Singapore man evades harsh sentence after printing counterfeit currency notes

Authorities say the man could have been jailed for up to 20 years and fined on each charge.

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Photo illustration of bank notes and coins of various currencies including the Singapore dollar. Reuters

A 29-year-old man was jailed for three and a half years on Thursday for using fake $100 currency notes to pay for cigarettes and creating a counterfeit $50 note. Sasi Kumar Lakshmanan, who faced four charges, pleaded guilty to using a fake $100 note to pay for $22 worth of cigarettes at a coffee shop in Lorong Lew Lian. He also pleaded guilty for making a $50 note at his home.

According to Deputy Public Prosecutor Magdalene Huang, Sasi Kumar was going through financial problems and had owed more than $5,000 loan. Hence, he decided to print some counterfeit currency notes hoping to solve his problem.

On July 11, he printed a $100 note and realized that the colour of the photocopied $100 note was almost similar to that of the genuine one. Then, he adjusted the colour and made five to six copes of the $100 note, finally producing a photocopied $100 note that closely resembled the genuine note.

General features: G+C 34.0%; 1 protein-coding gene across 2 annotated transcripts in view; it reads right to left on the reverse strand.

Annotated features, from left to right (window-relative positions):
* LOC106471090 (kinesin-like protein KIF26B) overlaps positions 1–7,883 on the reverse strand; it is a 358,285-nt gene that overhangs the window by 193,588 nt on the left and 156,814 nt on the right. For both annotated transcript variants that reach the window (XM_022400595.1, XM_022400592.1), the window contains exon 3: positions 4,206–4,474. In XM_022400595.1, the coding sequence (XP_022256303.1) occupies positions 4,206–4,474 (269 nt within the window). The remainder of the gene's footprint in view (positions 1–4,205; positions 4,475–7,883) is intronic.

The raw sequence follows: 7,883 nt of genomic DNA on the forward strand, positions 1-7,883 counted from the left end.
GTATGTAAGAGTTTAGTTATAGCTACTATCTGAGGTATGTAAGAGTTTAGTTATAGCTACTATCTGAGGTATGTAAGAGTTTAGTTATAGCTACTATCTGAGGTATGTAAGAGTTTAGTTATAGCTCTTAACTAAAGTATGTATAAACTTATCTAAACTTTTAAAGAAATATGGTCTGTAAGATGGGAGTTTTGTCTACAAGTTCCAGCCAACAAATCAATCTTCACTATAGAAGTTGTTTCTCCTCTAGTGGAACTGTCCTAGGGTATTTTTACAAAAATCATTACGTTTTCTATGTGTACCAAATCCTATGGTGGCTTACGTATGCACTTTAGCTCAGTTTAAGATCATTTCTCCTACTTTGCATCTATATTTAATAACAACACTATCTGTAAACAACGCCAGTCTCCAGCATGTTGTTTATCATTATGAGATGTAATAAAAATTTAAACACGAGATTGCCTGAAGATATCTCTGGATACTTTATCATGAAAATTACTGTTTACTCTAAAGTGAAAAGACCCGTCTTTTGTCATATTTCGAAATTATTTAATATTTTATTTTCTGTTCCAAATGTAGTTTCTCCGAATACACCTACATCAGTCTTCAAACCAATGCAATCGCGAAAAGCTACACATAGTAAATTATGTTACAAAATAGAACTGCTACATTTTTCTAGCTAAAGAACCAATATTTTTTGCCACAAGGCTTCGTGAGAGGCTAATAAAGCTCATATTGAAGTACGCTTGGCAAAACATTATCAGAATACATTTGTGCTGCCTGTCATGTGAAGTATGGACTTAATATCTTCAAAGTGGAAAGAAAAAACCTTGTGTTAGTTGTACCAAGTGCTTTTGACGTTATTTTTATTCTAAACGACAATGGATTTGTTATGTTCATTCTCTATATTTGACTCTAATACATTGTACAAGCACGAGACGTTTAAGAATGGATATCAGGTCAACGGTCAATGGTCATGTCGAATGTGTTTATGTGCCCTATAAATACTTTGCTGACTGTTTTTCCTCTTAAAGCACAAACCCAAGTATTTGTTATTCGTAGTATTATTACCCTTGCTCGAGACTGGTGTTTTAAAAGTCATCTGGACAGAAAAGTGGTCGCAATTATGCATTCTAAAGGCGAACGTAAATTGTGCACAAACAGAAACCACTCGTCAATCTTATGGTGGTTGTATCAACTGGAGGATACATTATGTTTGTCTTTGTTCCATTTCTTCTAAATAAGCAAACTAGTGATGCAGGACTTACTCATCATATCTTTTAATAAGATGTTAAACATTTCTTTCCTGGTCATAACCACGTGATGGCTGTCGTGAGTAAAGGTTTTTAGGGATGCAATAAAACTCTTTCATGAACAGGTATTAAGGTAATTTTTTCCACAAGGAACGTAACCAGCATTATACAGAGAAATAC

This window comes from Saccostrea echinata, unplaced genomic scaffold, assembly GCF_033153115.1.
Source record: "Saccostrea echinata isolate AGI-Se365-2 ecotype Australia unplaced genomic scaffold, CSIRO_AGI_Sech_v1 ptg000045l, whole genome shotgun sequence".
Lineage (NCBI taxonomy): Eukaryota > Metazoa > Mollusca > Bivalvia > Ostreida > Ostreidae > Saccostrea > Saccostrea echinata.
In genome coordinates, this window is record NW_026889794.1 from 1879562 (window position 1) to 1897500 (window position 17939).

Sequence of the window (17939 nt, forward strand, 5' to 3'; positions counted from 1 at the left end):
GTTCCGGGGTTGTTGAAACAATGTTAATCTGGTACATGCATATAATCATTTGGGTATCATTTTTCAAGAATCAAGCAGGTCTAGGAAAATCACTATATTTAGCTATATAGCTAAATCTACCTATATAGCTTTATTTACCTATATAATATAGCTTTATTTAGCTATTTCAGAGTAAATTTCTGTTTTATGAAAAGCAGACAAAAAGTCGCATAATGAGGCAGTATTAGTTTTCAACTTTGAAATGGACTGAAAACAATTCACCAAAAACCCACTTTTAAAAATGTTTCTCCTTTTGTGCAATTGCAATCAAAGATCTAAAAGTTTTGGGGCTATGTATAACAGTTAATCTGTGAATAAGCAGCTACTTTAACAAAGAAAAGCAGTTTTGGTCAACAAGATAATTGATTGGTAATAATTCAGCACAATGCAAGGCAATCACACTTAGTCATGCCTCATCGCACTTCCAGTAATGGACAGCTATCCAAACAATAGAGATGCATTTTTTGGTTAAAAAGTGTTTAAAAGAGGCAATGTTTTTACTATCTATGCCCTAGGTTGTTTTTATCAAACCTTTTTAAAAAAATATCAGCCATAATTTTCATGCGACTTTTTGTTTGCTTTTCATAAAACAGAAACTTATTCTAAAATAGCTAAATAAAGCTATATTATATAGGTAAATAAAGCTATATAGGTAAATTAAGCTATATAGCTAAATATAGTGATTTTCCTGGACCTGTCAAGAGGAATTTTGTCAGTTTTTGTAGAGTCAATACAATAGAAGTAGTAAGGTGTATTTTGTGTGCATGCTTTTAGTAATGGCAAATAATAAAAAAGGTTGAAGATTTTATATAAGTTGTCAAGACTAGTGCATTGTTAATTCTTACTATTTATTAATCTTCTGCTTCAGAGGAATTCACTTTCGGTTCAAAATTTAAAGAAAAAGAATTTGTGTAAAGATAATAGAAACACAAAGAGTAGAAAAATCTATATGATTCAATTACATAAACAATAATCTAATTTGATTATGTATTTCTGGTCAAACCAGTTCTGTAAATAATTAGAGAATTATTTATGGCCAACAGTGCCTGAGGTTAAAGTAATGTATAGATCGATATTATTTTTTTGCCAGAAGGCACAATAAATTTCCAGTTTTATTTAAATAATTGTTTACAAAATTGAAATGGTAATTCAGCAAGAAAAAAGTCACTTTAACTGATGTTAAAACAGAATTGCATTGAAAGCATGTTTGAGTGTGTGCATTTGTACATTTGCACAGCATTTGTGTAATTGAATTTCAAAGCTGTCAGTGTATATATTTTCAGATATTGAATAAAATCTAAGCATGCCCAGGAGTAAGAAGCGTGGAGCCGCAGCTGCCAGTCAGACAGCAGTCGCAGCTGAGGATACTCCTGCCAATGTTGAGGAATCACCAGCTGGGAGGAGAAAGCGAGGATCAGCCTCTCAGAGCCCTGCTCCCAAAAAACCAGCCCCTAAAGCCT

He produced one of those fake $100 notes at Foodpark coffee shop at Block 2 Lorong Lew Lian to pay for two packets of cigarettes totalling $21.80 the next day. The rest of the change was taken by him.

Later, the fake note was discovered by a stall supervisor in the coffee shop cash register. On July 13, the supervisor made a police report for the fake note.

In response to the report, police raided Sasi Kumar's house in Lorong Lew Lian and found the fake $50 note. In his mitigation plea, Sasi Kumar said had just joined a job where he is doing deliveries for a friend.

While giving the final verdict, two other charges of using a fake $100 note and having instruments for making those were also taken into consideration. Experts said there were possibilities of him being jailed for up to 20 years and fined on each charge.